|*Kerstin Yvonne Rauch, *Klaus Resch, *Volkhard Kaever, #Tania A. Sasaki, #Lisa Sapp |
*Institute of Pharmacology, Hannover Medical School, Germany,
#Applied Biosystems, Foster City, CA
|Introduction: In multi-dose drug regimens, drug-drug interactions (DDI) can affect biological drug concentrations. Person-to-person metabolism differences (e.g. diet, enzyme polymorphisms) introduce additional variability that can alter the efficacious dose. These potential problems should be considered especially for critical dose drugs like immunosuppressants, which are given to transplant recipients in combination with several agents, such as antifungals. These two drug classes can compete for the same enzymatic pathway (e.g. CYP3A4). An LC/MS/MS method was developed for the simultaneous quantitation of immunosuppressants and identification of antifungals. The selectivity and specificity of LC/MS/MS is a major advantage over traditional techniques, such as immunoassay, where cross-reactivity can artificially increase measured concentrations.|
Methodology: The LC/MS/MS method was developed to detect four commonly administered immunosuppressants and five antifungals. The immunsuppressants are: cyclosporin A, tacrolimus, sirolimus, and everolimus. Antifungals included are: ketoconazole, itraconazole, fluconazole, voriconazole, and posaconazole.
EDTA blood samples were manually processed by methanol/zinc sulphate deproteinization. After centrifugation, the supernatants were directly injected into the LC/MS/MS system. Chromatographic separation was achieved using an Oasis HLB extraction column and a Zorbax Extend-C18 analytical column protected by an octadecyl security guard column. Gradient elution with H2O/acetonitrile (95/5 to 5/95, v/v) + ammonium formate and formic acid was performed at 60°C with a total run time of 20 min. The hybrid triple quadrupole/linear ion trap mass spectrometer was operated in positive ESI mode with defined multiple reaction monitoring (MRM) and information dependent acquisition (IDA) of enhanced product ion (EPI) scan criteria.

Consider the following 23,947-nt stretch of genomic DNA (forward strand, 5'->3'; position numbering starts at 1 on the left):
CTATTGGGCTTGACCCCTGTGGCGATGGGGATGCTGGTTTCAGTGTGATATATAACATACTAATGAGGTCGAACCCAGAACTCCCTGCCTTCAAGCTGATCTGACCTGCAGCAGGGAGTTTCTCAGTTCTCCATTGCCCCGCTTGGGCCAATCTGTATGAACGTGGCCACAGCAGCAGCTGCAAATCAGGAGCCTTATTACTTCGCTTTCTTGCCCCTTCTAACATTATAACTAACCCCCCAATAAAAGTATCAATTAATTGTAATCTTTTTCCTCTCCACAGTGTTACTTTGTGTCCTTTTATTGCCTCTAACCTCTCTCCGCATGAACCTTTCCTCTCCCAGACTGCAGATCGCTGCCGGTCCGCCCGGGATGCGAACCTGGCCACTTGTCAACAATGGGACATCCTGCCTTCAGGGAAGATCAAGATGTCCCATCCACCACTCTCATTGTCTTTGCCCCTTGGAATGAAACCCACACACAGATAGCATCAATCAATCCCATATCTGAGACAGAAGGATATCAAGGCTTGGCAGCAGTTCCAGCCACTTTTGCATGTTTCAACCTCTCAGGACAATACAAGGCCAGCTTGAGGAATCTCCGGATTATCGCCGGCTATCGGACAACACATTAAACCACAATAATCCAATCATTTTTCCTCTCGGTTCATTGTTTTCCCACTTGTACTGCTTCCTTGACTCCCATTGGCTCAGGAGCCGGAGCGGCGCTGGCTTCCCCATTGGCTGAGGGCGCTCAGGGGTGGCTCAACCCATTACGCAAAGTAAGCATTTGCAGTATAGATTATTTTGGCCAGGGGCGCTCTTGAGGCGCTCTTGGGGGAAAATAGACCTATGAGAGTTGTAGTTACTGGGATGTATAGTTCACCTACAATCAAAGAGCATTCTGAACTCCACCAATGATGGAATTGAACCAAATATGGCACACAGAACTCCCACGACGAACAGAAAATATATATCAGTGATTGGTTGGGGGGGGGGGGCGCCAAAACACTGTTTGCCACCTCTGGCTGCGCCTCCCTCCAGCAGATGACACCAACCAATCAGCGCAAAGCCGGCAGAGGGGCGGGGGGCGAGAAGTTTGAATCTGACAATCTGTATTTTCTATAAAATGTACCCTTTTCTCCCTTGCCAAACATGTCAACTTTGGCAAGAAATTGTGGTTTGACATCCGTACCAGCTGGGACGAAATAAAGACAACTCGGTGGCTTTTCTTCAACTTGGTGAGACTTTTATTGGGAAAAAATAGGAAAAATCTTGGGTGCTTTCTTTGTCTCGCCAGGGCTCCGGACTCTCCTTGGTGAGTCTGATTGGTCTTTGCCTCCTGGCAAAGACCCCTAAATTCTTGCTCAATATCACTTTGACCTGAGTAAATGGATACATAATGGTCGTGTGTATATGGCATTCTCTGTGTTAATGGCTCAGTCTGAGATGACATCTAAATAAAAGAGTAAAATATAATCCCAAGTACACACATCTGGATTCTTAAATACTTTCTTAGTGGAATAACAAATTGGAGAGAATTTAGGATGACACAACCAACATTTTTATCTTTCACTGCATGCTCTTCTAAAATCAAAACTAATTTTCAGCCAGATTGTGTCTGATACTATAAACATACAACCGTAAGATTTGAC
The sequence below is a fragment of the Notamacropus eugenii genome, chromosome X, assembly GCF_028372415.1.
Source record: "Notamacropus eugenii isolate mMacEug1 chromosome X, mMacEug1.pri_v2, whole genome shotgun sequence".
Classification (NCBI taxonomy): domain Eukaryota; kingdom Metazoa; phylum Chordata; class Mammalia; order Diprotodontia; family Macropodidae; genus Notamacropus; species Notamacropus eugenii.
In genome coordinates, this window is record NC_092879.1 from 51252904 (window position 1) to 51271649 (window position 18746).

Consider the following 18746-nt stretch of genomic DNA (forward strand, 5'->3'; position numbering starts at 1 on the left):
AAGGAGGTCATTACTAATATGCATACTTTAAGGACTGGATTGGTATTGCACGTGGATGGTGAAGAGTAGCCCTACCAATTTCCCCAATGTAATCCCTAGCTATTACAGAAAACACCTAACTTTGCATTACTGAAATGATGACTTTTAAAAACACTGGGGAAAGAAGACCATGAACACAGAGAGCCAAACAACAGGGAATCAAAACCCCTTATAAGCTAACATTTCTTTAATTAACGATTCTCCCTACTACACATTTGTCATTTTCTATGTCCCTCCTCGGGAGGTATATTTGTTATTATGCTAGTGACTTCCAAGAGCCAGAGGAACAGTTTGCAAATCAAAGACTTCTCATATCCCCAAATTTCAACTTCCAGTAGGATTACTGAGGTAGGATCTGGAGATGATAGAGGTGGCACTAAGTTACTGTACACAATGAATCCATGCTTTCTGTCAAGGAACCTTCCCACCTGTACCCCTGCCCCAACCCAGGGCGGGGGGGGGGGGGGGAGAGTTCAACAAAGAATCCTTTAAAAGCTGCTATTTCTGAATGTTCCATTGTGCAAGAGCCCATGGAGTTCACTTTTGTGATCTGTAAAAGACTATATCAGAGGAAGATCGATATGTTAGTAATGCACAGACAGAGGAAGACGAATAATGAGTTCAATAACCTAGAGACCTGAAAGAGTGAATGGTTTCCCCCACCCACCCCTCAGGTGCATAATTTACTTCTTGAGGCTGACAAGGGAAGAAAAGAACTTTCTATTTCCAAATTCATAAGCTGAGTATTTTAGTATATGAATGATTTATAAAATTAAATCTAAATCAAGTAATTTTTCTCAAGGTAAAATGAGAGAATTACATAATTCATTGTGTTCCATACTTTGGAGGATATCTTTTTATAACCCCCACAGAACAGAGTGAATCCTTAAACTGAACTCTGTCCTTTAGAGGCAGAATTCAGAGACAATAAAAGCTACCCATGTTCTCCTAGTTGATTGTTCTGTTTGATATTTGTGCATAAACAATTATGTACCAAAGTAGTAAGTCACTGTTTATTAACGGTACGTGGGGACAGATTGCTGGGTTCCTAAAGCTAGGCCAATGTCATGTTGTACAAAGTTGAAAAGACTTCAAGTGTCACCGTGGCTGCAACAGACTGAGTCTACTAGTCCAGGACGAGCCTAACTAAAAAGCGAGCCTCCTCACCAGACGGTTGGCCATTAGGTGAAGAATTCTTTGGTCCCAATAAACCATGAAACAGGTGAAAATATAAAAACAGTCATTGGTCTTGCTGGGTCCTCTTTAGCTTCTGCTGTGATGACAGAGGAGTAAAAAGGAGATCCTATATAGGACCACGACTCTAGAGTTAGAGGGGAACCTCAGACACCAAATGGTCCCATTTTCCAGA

Validation: Results from the LC/MS/MS method correlated well with data obtained using our routine, validated method with LOD (LLOQ) values of about 1 (2) ng/ml for tacrolimus, sirolimus, and everolimus and about 10 (10) ng/ml for cyclosporin A. The antifungals were also detected in clinically relevant concentrations and confirmed by library search of EPI spectra showing fit factors >65%.
Conclusion: The developed LC/MS/MS method was successfully applied for detection and confirmation of additional drugs in human blood samples simultaneously to the quantitation of immunosuppressants, allowing detection of potential drug interactions leading to unwanted changes in immunosuppressant levels to be easily observed. The ability to acquire MRM data for quantitation along with full scan EPI spectra for qualitative library search may therefore be ideal for construction of a more general “drug interaction” LC/MS/MS spectral library. This library can be used to detect and confirm the presence of additional drugs that may have DDI effects with immunosuppressants.